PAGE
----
# Thread: Linear Algebra Lines vs. Vectors

1. ## Linear Algebra Lines vs. Vectors

Hi, I'm new to the forum, and to linear algebra. Not having much fun with that latter, I'm afraid. So I hope that this helps me understand the concepts that it deals with.
I guess I'll start with a question, try to work my way through it, and hopefully get it right, but if not, please correct me, and tell me where I went wrong and why.

Find the equation of the line parallel to v=(5,-2,1) passing through the point (1,6,2), and determine whether the point (5,4,3) is on this line.

I think that the equation of the line would be x=(1,6,2) + t (5,-2,1), because this would mean that (1,6,2) is on the line, and that the line has a direction of (5,-2,1). I'm not exactly sure how to figure out if the point is on the line, or if I'm even going in the right direction with this problem...

2. Originally Posted by Hellreaver
Find the equation of the line parallel to v=(5,-2,1) passing through the point (1,6,2), and determine whether the point (5,4,3) is on this line.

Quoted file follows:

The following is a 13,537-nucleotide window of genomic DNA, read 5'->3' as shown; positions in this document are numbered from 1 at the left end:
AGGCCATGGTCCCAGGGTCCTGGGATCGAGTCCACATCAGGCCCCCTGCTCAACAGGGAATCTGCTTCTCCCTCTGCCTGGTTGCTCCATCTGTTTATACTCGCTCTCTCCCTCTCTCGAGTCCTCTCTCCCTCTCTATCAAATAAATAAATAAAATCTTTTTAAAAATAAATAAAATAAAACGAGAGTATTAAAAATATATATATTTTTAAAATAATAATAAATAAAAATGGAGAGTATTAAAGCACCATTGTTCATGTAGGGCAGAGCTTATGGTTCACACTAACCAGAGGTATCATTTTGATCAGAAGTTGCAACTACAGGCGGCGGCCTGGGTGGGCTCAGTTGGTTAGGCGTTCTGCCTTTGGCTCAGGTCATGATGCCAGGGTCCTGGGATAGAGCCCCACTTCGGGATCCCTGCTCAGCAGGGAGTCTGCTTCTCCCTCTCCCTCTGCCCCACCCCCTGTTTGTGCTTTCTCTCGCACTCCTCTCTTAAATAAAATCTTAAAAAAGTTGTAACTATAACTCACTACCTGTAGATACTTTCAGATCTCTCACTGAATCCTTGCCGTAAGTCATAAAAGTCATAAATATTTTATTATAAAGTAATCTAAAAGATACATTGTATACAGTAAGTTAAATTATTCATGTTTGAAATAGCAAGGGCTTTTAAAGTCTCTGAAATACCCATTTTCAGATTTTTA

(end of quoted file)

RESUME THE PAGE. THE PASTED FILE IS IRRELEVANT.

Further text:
I think that the equation of the line would be x=(1,6,2) + t (5,-2,1)
You are correct!
Now, is there a value of t for which x=(5,4,3)?

3. So would it then become:

(5,4,3)= (1,6,2) + t (5,-2,1)
(5,4,3)-(1,6,2)=t (5,-2,1)
(4,-2,1)= t (5,-2,1)

and since the x values are different, and changing t from 1 to any other number would change the values of y and z, the point is not on the line?

Edit: Wow, dumb question, of course it isn't. Alright, thanks a bunch for that. I have another one, kinda similar to the first, but I'm not sure how to go about it...

Find parametric equations of the line that is perpendicular to the plane x+2y+3z=4 and passes through the point (1,1,-1).

I'm not even sure where to being on this one... Should I solve for x in the equation of the plane, or what?